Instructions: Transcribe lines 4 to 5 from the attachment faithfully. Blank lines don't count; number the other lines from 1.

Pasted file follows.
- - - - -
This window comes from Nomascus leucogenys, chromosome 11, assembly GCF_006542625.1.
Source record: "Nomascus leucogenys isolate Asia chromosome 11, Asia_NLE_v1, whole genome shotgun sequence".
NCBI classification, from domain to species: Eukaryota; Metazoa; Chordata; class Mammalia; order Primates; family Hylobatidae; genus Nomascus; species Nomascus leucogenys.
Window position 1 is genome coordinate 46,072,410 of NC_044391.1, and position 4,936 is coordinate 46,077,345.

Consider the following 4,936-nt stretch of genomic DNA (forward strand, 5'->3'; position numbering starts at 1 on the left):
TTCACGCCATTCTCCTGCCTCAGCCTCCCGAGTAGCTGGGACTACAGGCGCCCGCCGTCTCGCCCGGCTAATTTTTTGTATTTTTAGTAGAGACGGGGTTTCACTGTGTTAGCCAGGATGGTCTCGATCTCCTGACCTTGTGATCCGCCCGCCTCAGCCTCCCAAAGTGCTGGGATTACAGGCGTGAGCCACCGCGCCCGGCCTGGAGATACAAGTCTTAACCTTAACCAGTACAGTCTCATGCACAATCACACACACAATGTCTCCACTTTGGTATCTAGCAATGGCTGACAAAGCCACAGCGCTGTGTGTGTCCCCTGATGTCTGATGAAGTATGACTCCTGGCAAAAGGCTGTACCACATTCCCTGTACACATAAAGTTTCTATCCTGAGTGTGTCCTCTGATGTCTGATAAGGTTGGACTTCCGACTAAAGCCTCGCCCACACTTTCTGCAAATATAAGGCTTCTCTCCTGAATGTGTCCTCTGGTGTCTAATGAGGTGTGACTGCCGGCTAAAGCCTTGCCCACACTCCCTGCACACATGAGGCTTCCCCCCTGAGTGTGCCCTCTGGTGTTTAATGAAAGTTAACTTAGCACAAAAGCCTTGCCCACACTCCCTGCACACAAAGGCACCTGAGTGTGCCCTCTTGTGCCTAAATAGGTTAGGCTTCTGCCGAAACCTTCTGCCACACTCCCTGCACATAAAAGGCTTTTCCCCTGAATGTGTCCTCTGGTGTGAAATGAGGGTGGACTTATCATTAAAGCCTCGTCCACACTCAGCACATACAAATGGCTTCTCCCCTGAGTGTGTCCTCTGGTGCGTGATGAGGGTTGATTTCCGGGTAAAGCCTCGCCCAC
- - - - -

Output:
Window position 1 is genome coordinate 46,072,410 of NC_044391.1, and position 4,936 is coordinate 46,077,345.

Consider the following 4,936-nt stretch of genomic DNA (forward strand, 5'->3'; position numbering starts at 1 on the left):